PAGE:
KARACHI -- Pakistani authorities are taking special measures to ensure the safety of citizens before and during Eid celebrations across the country.
Eid ul Adha will begin September 13 in Pakistan. The government has announced a three-day public holiday break.
Strict security measures
Security arrangements are in place to avert any kind of subversive act during Eid festivities, provincial police authorities say.
In Sindh, Inspector General of Police Allah Dino Khawaja chaired a meeting September 4 to assess the security situation and devise a plan to protect citizens during the holidays. All divisional and senior police officials in the province attended the meeting via video conference.
Police officials received orders to remain vigilant and to strictly implement the security plan, Khawaja said.
"All key officers have been tasked with ensuring security for Eid prayers in their jurisdictions," he told Pakistan Forward.
Authorities in Balochistan also devised a comprehensive security plan, including the special deployment of security forces to guard mosques and Eid prayer places, said Balochistan Home Minister Mir Sarfraz Bugti.
"The security of highways, markets, shopping centres and other places also will be beefed up ahead of Eid," Bugti told Pakistan Forward.
Because of the on-going crackdown on militancy across the country, militant groups are turning their attention to soft targets, said Sadiq Khan, a Karachi-based security analyst.
"During religious and important festivals, militants want to carry out attacks to panic the residents," Khan told Pakistan Forward.
However, the authorities' consistent efforts to protect citizens have not allowed militant groups to carry out attacks, he said.
The last major attempt was August 9, 2013, on the eve of Eid ul Fitr, when security guards in Islamabad foiled an attack by killing a would-be suicide bomber in a mosque.
Code of conduct for hide collections
Moreover, Pakistani authorities are taking measures to safeguard against militant groups posing as charities and to prevent such groups from collecting cow hides for profits.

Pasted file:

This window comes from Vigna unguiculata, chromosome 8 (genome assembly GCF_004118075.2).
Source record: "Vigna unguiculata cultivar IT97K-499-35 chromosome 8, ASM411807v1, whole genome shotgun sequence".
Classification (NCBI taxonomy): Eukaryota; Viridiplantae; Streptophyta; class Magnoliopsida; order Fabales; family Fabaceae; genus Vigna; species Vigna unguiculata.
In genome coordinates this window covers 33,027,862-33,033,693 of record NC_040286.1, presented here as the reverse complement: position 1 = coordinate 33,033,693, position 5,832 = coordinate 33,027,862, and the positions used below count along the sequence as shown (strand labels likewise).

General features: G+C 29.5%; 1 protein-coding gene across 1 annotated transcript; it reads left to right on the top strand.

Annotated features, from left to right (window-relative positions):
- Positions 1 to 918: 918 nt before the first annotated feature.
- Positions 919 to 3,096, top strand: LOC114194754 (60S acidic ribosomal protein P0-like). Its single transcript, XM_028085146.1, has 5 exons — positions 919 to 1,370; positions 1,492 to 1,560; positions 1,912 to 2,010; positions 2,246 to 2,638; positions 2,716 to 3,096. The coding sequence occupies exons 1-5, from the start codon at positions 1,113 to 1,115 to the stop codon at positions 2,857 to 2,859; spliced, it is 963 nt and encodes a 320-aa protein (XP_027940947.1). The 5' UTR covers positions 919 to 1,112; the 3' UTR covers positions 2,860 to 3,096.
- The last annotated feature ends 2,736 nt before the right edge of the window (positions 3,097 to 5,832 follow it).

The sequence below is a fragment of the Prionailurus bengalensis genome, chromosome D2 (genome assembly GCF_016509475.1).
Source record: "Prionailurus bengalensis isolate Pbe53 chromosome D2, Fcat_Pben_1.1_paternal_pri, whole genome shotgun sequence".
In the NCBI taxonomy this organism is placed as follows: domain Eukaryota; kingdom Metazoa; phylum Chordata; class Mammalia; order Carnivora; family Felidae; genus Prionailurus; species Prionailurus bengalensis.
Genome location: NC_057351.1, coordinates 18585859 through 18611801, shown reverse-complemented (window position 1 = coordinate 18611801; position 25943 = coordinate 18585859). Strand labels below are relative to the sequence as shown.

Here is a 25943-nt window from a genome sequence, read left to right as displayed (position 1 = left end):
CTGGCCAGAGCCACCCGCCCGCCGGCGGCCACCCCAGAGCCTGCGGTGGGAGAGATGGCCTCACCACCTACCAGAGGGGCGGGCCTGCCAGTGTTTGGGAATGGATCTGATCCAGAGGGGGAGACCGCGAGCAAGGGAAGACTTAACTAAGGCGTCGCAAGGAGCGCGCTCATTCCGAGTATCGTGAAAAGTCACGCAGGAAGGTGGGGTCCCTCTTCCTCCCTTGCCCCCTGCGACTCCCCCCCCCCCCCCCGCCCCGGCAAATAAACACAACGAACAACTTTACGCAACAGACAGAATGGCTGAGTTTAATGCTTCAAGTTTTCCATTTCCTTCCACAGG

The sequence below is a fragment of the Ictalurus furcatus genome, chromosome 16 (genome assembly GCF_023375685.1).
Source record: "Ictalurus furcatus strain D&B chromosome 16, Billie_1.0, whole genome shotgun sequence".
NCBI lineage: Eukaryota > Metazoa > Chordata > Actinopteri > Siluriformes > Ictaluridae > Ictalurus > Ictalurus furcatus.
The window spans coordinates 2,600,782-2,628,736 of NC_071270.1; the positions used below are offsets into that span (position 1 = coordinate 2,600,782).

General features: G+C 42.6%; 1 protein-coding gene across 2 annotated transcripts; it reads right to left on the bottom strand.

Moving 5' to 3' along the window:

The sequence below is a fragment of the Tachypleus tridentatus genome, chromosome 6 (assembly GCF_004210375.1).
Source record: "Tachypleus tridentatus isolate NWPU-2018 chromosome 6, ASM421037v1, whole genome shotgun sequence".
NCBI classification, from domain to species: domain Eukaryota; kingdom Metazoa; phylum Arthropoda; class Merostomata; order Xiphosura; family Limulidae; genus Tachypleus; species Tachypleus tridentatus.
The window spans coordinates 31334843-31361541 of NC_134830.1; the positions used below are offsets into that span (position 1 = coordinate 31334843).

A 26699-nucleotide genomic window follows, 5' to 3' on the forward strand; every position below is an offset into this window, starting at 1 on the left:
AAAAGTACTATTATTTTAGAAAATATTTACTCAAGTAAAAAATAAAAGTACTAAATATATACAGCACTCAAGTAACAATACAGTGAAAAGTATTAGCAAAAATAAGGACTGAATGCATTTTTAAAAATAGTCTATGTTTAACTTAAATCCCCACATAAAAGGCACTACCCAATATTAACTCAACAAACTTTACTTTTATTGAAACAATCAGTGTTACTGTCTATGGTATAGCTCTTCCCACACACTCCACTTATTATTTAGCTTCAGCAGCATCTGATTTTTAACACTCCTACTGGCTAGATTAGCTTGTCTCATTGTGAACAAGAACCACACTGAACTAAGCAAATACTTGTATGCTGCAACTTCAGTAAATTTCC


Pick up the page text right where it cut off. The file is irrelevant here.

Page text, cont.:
Hide collection is a lucrative business worth millions of rupees per year, and some members of political parties, religious groups and banned militant groups compete to fetch the maximum number of hides.
Police have orders to take legal action against groups that collect hides without permission.
The Punjab government on September 9 imposed a ban on 69 proscribed organisations from collecting hides and sent a list of such groups to district administrations.
Only charity organisations and those who have signed the relevant code of conduct have permission to collect hides, Muhammad Waqas, an official at Punjab's Home Department, told Pakistan Forward
In addition, the province banned the use of loud-speakers, banners and posters and the construction of camps for charity and hide collection.
The code of conduct also prohibits bearing arms, ammunition and batons for the three Eid days.
Cracking down on phony charities
Authorities in Sindh Province imposed similar restrictions.
Sindh's Home Ministry September 1 issued a code of conduct, according to which all political and charity groups interested in collecting hides will need to get authorisation from the relevant authorities.
Inspector General Khawaja directed district police chiefs to enforce the code of conduct.
A previous government ban enjoining phony charities from collecting animal hides on Eid ul Adha merely led the banned organisations to operate under different names.
"The phony charity foundations serving militant causes create problems for law enforcement agencies and also deceive Muslims who are donating those hides," said Khan, the security researcher.
Strict legal action against those who violate the code of conduct for collecting hides has helped genuine charities receive more hides than before, Shayaq Ali, a Lahore-based researcher working in philanthropy, said.
"We haven't seen many [illicit] banners and posters appealing for hides in Lahore," he told Pakistan Forward.